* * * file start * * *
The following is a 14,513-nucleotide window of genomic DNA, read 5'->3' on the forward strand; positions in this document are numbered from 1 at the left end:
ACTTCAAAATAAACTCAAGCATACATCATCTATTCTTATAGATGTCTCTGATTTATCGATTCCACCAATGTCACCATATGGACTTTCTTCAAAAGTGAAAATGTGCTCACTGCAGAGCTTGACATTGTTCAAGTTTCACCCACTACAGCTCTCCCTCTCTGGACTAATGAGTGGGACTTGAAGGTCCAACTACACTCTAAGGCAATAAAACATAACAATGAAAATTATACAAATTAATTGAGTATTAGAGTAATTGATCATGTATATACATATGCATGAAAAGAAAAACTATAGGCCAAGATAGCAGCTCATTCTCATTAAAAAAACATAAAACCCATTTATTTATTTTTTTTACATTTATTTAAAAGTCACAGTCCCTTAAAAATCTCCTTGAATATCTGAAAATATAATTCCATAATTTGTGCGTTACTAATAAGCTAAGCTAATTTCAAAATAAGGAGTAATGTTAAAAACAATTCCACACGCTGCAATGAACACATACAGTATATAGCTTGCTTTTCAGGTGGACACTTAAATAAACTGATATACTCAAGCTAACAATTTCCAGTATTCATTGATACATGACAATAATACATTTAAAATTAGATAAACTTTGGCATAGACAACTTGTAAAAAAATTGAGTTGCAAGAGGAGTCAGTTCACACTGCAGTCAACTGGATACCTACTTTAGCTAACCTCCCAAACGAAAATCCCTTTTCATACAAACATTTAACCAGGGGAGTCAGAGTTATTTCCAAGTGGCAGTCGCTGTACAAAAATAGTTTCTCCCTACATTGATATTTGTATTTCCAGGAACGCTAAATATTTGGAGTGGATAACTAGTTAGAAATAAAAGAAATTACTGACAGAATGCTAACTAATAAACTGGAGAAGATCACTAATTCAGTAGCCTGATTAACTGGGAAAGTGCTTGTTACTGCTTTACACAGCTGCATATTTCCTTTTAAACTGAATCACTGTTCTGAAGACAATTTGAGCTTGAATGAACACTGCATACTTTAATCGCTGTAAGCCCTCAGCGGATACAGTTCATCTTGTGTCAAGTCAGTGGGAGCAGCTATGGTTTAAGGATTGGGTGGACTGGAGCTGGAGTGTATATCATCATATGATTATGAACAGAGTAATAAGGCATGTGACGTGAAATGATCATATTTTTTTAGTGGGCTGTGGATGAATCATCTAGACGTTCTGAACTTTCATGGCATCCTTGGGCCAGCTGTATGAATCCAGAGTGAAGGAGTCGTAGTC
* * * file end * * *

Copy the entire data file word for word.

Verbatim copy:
The following is a 14,513-nucleotide window of genomic DNA, read 5'->3' on the forward strand; positions in this document are numbered from 1 at the left end:
ACTTCAAAATAAACTCAAGCATACATCATCTATTCTTATAGATGTCTCTGATTTATCGATTCCACCAATGTCACCATATGGACTTTCTTCAAAAGTGAAAATGTGCTCACTGCAGAGCTTGACATTGTTCAAGTTTCACCCACTACAGCTCTCCCTCTCTGGACTAATGAGTGGGACTTGAAGGTCCAACTACACTCTAAGGCAATAAAACATAACAATGAAAATTATACAAATTAATTGAGTATTAGAGTAATTGATCATGTATATACATATGCATGAAAAGAAAAACTATAGGCCAAGATAGCAGCTCATTCTCATTAAAAAAACATAAAACCCATTTATTTATTTTTTTTACATTTATTTAAAAGTCACAGTCCCTTAAAAATCTCCTTGAATATCTGAAAATATAATTCCATAATTTGTGCGTTACTAATAAGCTAAGCTAATTTCAAAATAAGGAGTAATGTTAAAAACAATTCCACACGCTGCAATGAACACATACAGTATATAGCTTGCTTTTCAGGTGGACACTTAAATAAACTGATATACTCAAGCTAACAATTTCCAGTATTCATTGATACATGACAATAATACATTTAAAATTAGATAAACTTTGGCATAGACAACTTGTAAAAAAATTGAGTTGCAAGAGGAGTCAGTTCACACTGCAGTCAACTGGATACCTACTTTAGCTAACCTCCCAAACGAAAATCCCTTTTCATACAAACATTTAACCAGGGGAGTCAGAGTTATTTCCAAGTGGCAGTCGCTGTACAAAAATAGTTTCTCCCTACATTGATATTTGTATTTCCAGGAACGCTAAATATTTGGAGTGGATAACTAGTTAGAAATAAAAGAAATTACTGACAGAATGCTAACTAATAAACTGGAGAAGATCACTAATTCAGTAGCCTGATTAACTGGGAAAGTGCTTGTTACTGCTTTACACAGCTGCATATTTCCTTTTAAACTGAATCACTGTTCTGAAGACAATTTGAGCTTGAATGAACACTGCATACTTTAATCGCTGTAAGCCCTCAGCGGATACAGTTCATCTTGTGTCAAGTCAGTGGGAGCAGCTATGGTTTAAGGATTGGGTGGACTGGAGCTGGAGTGTATATCATCATATGATTATGAACAGAGTAATAAGGCATGTGACGTGAAATGATCATATTTTTTTAGTGGGCTGTGGATGAATCATCTAGACGTTCTGAACTTTCATGGCATCCTTGGGCCAGCTGTATGAATCCAGAGTGAAGGAGTCGTAGTC